Bob Lonsberry

Bob Lonsberry

Want to know more about Bob Lonsberry? Get their official bio, social pages & articles on 570 WSYR!Full Bio



Bright flashing police lights

Photo: Douglas Sacha / Moment / Getty Images

        Video of the deputy-involved shooting deaths of two Syracuse teens last week doesn’t seem to corroborate the description of the event offered by Onondaga County Sheriff Toby Shelley hours after the event.

The incident took place on the first day of school as officers were tracking suspects in two smash-and-grab burglaries tied to two vehicles stolen the night before. As described by the sheriff, a deputy rolled up on the two stolen vehicles, at which point one fled and the other drove at the by-then dismounted deputy, leaving him no route of escape and forcing him to use deadly force – the discharge of his service weapon – to save his life.

The video, released this midday by the state attorney general, does not seem to show the officer being trapped with no means of escape, as the sheriff described, and it seems to show his third and final shot being fired when the car has partially passed him and he is clearly in no jeopardy.

Compounding concern for many is that the deputy did not turn on his body-worn camera, though he had several minutes enroute to do so, and the dashboard camera on his police cruiser -- which pointed directly at the fleeing stolen vehicle – was turned off. The video released today was retrieved from a privately owned system across the street.

And while its images are not particularly clear, and it is hard for the untrained eye – like mine – to make out what is happening, the video does not unequivocally support the sheriff’s assertion that the deputy’s use of deadly force was justified. In fact, the video seems to show that the deputy had the opportunity and the room to escape the car, and he easily did so.

Yes, the quarters were close, but the deputy seems clearly to be free to laterally move away from his patrol vehicle and out of the path of the fleeing vehicle. And to the extent the vehicle may have been coming in his direction, briefly, it seems inadvertent and not purposeful. They are trying to flee, not run him down.

Further, and most troublingly, the round or rounds that seem to be visibly fired within view of the camera are when the deputy is beside the car, not in front of it. It is clear that he fires at least once into a vehicle that poses no threat to him whatsoever.

It looks like punishing fire, not defensive fire.

What’s worse, the third round is believed to have killed one of the victims. That won’t be confirmed until the autopsy is complete. But if an unlawful discharge led to death, that would be a homicide. Consequently, it is quite possible, and perhaps quite appropriate, that the attorney general may ultimately seek a homicide indictment against this deputy.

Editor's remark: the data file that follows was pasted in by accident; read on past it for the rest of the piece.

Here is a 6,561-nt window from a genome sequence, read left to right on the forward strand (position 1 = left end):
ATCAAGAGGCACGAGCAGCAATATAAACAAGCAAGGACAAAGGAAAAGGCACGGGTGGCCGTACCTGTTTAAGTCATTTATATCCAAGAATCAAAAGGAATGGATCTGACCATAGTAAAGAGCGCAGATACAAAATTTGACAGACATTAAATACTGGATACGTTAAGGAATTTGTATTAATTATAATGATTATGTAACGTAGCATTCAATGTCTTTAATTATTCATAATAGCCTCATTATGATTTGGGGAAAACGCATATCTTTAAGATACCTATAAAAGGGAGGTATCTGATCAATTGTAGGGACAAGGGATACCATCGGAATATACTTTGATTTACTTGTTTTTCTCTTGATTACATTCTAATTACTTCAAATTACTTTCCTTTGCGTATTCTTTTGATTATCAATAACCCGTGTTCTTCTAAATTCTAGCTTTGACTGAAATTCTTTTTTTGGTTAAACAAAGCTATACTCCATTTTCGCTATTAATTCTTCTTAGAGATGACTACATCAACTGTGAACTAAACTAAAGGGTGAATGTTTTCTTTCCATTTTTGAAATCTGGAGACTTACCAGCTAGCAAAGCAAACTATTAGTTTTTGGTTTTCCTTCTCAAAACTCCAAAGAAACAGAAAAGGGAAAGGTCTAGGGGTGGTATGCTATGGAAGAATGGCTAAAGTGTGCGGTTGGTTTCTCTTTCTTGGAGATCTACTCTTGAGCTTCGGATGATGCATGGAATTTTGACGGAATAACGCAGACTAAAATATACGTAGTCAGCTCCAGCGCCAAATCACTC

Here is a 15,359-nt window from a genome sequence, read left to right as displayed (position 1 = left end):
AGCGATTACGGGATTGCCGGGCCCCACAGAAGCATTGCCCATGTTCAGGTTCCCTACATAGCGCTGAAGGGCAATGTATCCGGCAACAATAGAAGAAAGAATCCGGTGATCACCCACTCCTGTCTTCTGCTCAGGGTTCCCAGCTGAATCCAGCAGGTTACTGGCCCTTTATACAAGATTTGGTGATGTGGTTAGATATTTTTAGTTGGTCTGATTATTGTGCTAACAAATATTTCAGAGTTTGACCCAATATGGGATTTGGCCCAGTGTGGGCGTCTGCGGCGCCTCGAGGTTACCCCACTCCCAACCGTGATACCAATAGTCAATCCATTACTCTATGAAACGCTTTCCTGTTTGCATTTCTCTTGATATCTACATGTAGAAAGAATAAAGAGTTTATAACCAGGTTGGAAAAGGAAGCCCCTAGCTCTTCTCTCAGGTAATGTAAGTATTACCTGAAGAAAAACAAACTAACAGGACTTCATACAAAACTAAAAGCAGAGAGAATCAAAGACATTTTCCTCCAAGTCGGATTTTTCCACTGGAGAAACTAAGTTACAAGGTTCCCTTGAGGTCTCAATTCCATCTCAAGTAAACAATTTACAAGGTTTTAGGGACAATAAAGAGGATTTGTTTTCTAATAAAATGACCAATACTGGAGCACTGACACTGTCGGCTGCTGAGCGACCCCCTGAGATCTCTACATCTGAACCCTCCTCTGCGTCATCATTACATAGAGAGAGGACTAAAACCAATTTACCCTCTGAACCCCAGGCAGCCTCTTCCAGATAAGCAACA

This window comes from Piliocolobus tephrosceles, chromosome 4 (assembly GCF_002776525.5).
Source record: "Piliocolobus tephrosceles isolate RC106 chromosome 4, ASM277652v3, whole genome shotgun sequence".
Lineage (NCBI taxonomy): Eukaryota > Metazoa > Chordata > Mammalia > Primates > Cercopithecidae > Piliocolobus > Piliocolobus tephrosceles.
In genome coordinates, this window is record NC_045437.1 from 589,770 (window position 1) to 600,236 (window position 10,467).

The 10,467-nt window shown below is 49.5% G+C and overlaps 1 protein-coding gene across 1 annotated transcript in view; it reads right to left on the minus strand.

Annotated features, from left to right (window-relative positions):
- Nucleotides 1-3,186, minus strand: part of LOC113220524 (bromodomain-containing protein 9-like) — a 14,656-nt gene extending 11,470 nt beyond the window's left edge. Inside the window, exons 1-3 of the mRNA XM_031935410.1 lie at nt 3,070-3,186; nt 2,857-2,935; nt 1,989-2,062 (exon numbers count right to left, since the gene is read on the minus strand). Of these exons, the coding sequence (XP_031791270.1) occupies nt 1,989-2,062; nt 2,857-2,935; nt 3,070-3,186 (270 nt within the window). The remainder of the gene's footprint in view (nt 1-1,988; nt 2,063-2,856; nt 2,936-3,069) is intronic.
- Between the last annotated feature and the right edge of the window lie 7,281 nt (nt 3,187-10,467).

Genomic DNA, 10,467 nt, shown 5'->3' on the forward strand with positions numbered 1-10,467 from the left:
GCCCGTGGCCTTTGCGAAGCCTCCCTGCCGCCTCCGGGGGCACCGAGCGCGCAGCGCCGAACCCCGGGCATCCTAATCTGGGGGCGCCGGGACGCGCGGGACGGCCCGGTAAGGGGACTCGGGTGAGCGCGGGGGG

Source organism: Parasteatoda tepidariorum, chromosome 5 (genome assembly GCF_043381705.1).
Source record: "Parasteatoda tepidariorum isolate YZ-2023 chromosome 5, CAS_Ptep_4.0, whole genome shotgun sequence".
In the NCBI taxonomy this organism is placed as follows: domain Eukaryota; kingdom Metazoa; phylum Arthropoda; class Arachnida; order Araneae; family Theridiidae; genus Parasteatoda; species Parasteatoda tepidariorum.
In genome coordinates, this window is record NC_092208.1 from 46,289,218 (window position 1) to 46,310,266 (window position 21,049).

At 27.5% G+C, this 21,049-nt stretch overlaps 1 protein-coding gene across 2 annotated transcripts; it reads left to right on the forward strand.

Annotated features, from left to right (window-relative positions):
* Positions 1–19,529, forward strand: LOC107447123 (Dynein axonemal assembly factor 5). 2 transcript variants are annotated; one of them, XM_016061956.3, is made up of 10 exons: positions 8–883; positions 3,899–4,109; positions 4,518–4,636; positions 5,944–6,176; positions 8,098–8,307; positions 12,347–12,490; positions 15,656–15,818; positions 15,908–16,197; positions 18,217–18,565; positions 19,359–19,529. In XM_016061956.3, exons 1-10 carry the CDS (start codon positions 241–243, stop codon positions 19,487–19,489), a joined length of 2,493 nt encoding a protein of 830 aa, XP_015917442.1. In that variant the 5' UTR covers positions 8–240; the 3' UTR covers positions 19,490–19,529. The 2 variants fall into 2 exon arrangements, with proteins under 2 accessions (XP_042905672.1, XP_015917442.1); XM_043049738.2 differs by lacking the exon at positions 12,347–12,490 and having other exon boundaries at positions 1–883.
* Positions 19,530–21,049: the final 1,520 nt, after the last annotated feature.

This has been a sad week for Syracuse, and a tough journey. The sheriff – just months in office – held a quick press conference, which was good, but may have misrepresented the matter, which is not good. Perhaps it was inexperience or misstated support for his deputy, but he didn’t get it right.

The community was calm and trusting, admirably so. When a white cop shoots and kills a 15-year-old black boy and a 17-year-old black boy, and those boys are unarmed, and the reaction is patience and calm, that speaks very highly of that community.

Even as reports came out about the body camera and the dash camera, there was patience and peace.

And now this. It could reasonably look to some that the trust and patience were misguided.

And so it’s time to do this right.

The deputy needs to be at least temporarily removed from duty. The public needs to be told where the bullets entered the vehicle, where the boys were sitting, where they were hit, and where the sheriff’s department says the deputy was standing when he fired his gun. 

The attorney general’s office did well to release this footage, and hopefully its investigation can move at a prudent but quick pace. And if there is to be a grand jury convened, then let it convene.

And the sheriff should explain how he came to be confused on this matter.

And I should acknowledge that my own full-throated support of the deputy and the sheriff’s account of what happened were built upon an unquestioning trust of the sheriff and his profession, and that while that usually works out fine, in this case it may not have.

I leapt to the defense of the deputy, when probably I should have given more thought to the boys.

               It’s possible at least one of these young men was the victim of a homicide, and nobody would have known, if it wasn’t for the video.

Sponsored Content

Sponsored Content